[EE]: 2-tran SMPS 5v reg now 90% efficicient!
Russell McMahon email (remove spam text)
> (Posted on [PIC] and [EE] as this is a 5v regulator design.)
Note that only ONE tag is effective (don't know which - probably the first).
> I think i've found the "holy grail" of 2-transistor 5v
> SMPS regulators!
That performance is utterly superb.
Haven't got time to play with it at present but I will definitely be
investigating it further. The porr regulation of the prior design made it
less suitable for many purposes than my 3 transistor version. The new
circuit's regulation make a lot of difference.
Re efficiency. Don't know what the Schottky drop is here but at 0.5v it
would add about 10% inefficiency and at 0.3V about 6% losses. This is of
course only during the "flyback" portion of the cycle. At 100 mA in inductor
losses in 0.7r are about Iout^2 x Rind = say 30 mW. This is around another
3%. [[Hard to simply calculate this loss due to two halves of cycle and
So the result is extremely good already for what you are using. If you want
to cheat you could try it at Vout = 12 volts, where current losses will be
smaller and voltage losses will be a smaller percentage of Vout.
Adding complexity to such a fantastically simple circuit hardly seems
worthwhile but you could consider synchronous rectification with a FET
rather than the Schottky to get even less losses here. A second winding on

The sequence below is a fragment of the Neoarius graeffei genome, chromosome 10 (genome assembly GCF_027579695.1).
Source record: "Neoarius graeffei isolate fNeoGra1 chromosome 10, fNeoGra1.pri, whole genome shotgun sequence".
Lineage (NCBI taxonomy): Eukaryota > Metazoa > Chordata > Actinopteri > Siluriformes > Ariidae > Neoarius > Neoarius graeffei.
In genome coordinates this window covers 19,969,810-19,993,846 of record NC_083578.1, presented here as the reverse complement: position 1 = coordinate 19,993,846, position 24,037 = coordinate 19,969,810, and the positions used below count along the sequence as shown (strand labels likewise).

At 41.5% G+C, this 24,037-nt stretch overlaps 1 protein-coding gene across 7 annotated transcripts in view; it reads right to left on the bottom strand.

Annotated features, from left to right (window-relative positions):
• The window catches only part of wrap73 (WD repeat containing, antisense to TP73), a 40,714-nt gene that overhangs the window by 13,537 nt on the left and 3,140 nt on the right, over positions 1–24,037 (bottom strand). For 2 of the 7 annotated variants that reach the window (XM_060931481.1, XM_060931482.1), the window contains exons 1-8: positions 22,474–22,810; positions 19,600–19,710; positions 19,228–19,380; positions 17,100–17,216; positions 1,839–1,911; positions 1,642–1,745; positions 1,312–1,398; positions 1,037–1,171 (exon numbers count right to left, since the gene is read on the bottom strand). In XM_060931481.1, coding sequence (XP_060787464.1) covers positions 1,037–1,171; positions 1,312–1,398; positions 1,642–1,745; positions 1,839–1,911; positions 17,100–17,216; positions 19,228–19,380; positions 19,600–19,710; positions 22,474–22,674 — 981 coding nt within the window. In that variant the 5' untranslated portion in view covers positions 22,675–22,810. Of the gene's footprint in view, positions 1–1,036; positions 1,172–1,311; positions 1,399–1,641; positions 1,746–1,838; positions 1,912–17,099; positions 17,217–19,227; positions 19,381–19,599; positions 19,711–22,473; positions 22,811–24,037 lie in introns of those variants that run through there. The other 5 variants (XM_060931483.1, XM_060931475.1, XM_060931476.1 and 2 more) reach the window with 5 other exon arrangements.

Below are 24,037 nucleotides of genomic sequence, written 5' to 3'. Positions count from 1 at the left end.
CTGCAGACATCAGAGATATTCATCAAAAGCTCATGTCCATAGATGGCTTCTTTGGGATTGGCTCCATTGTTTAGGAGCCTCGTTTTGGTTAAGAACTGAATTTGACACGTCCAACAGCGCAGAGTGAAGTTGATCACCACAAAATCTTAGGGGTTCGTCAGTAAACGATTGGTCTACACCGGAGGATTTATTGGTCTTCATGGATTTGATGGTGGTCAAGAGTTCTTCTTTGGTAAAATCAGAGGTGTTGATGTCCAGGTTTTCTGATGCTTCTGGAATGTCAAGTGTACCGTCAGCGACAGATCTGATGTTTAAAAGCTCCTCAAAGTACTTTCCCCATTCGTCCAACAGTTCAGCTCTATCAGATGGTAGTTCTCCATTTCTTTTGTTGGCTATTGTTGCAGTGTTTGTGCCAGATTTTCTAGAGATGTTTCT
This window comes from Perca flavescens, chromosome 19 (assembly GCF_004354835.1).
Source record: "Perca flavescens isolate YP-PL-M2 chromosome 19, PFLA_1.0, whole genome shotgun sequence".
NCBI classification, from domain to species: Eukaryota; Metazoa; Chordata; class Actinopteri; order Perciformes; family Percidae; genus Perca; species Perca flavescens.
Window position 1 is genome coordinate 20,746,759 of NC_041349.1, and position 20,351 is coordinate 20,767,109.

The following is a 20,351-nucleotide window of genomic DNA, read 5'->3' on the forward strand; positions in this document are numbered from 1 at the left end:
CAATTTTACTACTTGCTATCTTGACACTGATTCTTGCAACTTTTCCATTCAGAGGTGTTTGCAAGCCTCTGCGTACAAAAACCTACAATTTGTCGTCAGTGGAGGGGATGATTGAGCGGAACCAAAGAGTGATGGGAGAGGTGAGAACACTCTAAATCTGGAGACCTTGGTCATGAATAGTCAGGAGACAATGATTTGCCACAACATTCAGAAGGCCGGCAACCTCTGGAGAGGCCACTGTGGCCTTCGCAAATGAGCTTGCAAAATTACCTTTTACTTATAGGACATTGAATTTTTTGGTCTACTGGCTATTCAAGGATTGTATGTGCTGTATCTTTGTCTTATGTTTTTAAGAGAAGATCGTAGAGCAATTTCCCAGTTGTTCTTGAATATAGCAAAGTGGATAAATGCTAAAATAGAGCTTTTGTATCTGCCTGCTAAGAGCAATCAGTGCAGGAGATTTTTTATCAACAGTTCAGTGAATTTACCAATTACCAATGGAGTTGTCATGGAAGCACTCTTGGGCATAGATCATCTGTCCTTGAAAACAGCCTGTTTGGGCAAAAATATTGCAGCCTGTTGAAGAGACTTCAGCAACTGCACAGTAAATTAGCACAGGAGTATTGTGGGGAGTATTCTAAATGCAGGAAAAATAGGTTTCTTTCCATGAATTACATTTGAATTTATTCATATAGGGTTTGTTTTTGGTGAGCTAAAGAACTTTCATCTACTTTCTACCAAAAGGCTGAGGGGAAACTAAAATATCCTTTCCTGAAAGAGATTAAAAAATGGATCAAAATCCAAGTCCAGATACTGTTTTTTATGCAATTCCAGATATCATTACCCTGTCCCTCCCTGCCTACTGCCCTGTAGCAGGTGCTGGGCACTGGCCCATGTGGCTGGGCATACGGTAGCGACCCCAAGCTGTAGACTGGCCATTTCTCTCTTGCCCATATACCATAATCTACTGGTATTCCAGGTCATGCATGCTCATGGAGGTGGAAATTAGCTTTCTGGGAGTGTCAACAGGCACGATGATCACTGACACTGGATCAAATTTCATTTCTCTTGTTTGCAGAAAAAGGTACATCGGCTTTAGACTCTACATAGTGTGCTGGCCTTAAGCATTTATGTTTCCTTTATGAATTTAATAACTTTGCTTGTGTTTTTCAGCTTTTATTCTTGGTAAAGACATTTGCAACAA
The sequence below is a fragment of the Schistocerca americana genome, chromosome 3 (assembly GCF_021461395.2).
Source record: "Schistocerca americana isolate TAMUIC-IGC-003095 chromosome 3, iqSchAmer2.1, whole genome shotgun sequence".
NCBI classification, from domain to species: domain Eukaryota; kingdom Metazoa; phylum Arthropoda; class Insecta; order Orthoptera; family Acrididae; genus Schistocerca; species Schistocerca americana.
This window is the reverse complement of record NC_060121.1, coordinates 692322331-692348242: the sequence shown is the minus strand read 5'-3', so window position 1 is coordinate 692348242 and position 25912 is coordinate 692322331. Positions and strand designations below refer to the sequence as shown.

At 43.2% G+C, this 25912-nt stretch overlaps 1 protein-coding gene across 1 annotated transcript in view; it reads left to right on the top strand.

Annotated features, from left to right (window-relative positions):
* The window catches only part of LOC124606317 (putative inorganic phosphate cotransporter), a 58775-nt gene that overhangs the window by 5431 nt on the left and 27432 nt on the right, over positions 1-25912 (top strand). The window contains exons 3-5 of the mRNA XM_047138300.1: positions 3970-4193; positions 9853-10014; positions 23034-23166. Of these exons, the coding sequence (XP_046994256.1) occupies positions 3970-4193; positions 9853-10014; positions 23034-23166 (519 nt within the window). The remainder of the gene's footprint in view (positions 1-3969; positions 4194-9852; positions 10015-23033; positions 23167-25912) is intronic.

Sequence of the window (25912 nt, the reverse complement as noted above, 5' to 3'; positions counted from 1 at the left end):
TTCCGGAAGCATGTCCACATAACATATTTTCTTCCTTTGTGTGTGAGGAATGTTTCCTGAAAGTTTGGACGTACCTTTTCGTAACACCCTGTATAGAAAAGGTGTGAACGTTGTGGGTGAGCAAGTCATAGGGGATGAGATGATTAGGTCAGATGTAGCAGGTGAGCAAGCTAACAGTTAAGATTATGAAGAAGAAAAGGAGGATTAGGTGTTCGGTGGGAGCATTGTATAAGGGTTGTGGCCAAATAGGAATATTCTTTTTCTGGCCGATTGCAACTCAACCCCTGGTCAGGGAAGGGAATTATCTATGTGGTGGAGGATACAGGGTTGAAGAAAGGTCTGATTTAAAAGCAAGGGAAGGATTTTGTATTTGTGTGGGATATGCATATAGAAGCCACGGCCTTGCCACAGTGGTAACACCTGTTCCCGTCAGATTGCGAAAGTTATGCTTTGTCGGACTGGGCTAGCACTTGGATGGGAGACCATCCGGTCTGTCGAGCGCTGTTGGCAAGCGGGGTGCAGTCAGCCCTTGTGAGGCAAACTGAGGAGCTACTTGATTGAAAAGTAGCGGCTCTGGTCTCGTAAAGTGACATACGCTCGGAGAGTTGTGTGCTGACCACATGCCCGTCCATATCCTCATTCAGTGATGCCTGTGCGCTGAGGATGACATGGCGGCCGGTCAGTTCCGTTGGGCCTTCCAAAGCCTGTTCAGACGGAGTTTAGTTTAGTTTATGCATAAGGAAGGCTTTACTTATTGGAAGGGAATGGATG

the inductor (complicating the coil) would provide an easy drive source or a
feed from Q2-collector is a possibility.
Don't be scared of an extra transistor if it has significant advantage -
transistors are (as you know) a very minor expense at this power level.
A vast advantage that this circuit potentially has over many simple IC
solutions, is that it has a sensibly unlimited potential maximum input
voltage capabiltity - dependant mainly on the Vceo of th transistors. At
very high voltages Rc and R1 have problems with powwer dissipation and in
due course voltage rating but this is unlikely to be a problem in most
applications this is aimed at.
The on web documentation is excellent and the full public domain release is
Roman's original is at
http://www.piclist.com hint: The PICList is archived three different
ways. See http://www.piclist.com/#archives for details.
See also: www.piclist.com/techref/microchip/devices.htm?key=pic
You must be a member of the
piclist mailing list
(not only a www.piclist.com member) to post to the